Rules of Golf: Our Rules Expert Breaks Down FAQs

July 2, 2016
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Rules Guy:

My ball came to rest in a puddle of water on a cart path. I wanted to hit my ball from the path but not from the puddle. Can I take relief from the water and still drop on the cart path? —HORACE ALLISON, ATLANTA, GA.

You want to hit from the concrete? (Note to self: Never loan Horace my shiny new blades.) You may be in luck. If you want to take relief from the casual water—rather than take relief from the cart path, since you can only do one or the other at one time—you may do so. And if the nearest point of relief from said puddle is on the cart path, then drop away. That drop could be tricky, though. Cart paths are awfully bouncy. You may want to brush up on Rule 20-2c(vi), which concerns redropping the ball (without penalty) after it comes to rest more than two club-lengths from where it hit the ground (or asphalt, in this case). A last suggestion: If all goes according to your plan, whatever you do, don’t hit it fat.

Rules Man:

If a golfer hits a provisional from the tee on a par 3 and knocks this second shot into the hole, then finds his original ball on his way to the green, what’s the proper course of action? —ROBERT GRAHAM, VIA E-MAIL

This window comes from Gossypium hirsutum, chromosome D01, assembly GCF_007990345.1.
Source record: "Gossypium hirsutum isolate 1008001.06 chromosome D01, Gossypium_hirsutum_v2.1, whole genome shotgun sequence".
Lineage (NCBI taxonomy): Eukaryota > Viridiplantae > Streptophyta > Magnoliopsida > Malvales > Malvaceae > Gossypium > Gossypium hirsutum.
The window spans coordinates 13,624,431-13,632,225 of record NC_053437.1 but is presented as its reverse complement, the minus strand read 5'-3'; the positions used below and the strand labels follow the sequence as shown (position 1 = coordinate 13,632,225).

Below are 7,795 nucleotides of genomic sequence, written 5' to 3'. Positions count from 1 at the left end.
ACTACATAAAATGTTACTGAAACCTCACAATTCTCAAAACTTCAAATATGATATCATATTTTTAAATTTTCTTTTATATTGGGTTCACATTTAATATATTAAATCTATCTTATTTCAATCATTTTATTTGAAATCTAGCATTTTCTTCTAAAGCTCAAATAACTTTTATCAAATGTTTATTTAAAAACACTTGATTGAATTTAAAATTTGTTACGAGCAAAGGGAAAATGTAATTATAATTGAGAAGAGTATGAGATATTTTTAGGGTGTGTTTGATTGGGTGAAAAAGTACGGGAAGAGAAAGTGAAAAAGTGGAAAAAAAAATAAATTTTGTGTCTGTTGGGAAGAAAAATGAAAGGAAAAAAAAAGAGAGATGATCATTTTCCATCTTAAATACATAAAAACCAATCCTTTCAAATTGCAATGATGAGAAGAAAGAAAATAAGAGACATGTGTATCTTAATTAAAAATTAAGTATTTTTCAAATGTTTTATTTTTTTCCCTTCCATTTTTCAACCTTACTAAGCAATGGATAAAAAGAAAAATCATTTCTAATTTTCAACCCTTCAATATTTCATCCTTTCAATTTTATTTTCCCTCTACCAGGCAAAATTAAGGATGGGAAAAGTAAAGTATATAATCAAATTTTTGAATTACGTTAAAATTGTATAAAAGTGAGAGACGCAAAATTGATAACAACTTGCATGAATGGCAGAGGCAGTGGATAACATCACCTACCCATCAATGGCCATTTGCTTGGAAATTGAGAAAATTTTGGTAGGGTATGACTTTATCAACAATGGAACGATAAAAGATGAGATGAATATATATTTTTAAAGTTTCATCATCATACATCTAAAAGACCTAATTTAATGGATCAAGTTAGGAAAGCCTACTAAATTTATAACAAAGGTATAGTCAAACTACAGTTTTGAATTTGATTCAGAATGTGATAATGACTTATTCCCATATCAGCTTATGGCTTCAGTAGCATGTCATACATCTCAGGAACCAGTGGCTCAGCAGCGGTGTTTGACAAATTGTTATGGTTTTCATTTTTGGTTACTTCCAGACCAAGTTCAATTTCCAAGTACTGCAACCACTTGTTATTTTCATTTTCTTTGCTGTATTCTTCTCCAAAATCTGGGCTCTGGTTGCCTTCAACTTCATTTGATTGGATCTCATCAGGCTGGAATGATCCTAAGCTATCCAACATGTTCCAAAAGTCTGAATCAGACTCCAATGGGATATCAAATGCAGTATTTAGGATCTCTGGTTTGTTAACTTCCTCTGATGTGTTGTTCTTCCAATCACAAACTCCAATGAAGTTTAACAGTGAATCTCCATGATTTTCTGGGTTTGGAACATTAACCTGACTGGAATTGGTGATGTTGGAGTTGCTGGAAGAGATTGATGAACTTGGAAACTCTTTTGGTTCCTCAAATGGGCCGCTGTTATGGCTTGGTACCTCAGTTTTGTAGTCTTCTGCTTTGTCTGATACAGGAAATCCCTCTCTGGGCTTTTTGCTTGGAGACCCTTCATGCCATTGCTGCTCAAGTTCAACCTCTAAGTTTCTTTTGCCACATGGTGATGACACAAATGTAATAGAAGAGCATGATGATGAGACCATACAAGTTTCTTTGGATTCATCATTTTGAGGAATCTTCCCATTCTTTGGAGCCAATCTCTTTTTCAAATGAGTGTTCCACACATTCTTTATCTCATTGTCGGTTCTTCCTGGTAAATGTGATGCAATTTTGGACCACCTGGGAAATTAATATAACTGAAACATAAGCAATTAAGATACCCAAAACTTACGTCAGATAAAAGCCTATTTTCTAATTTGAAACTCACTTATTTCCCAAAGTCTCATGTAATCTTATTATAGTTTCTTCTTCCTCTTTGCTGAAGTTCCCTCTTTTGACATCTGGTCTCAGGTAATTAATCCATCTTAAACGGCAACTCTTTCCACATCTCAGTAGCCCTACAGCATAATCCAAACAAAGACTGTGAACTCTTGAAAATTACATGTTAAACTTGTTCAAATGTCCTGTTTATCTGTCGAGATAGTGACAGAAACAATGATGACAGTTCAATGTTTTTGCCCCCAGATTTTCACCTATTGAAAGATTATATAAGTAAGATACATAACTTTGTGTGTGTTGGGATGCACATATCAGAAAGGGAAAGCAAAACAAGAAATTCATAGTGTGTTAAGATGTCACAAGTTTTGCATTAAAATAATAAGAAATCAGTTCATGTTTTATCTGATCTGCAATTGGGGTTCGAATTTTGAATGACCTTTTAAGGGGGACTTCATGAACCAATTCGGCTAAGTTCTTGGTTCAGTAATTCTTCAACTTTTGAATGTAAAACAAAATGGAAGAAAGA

That might be a heckuva 3. Reminds me of the punch line to an old golf joke: “Hit your second shot first.” In this scenario, as in comedy, timing is everything. If the player, his opponent or a fellow competitor finds the original ball within five minutes of commencing the search, and before the player snatches his provisional out of the hole, he must abandon the provisional and continue play with the original ball. If instead the player picks his provisional from the hole before the original ball reappears, he has officially completed the hole in three strokes. By the way, yelling “Second-Team All-American!” or “Player B!” upon the miraculous hole-out is entirely optional.

Great Ruler:

I sometimes use my putter to “plumb bob” putts. But I think it would be more precise and easier if I used a small weight tied to a string instead. Would that be legal? —BRIAN GRAFTON, VIA E-MAIL

Rules Guy salutes your DIY spirit, even if plumb bobbing’s utility remains a mystery to me. Rule 14-3 deals with unusual equipment and artificial devices, and unfortunately, your proposed contraption would cause you to run afoul of its stipulations, were you to employ it during a round. Why? Using an artificial device “for the purpose of gauging or measuring distance or conditions that might affect your play” is forbidden (unless a local rule is in effect that allows, for example, the use of rangefinders.) The penalty is a loss of hole in match play, a two-stroke penalty in stroke play and disqualification for any subsequent breach. An exception to Rule 14-3 permits you to use your putter as a plumb line, because the use of a club in this manner is considered traditionally accepted—just like, say, haggis, or Rules Guy himself.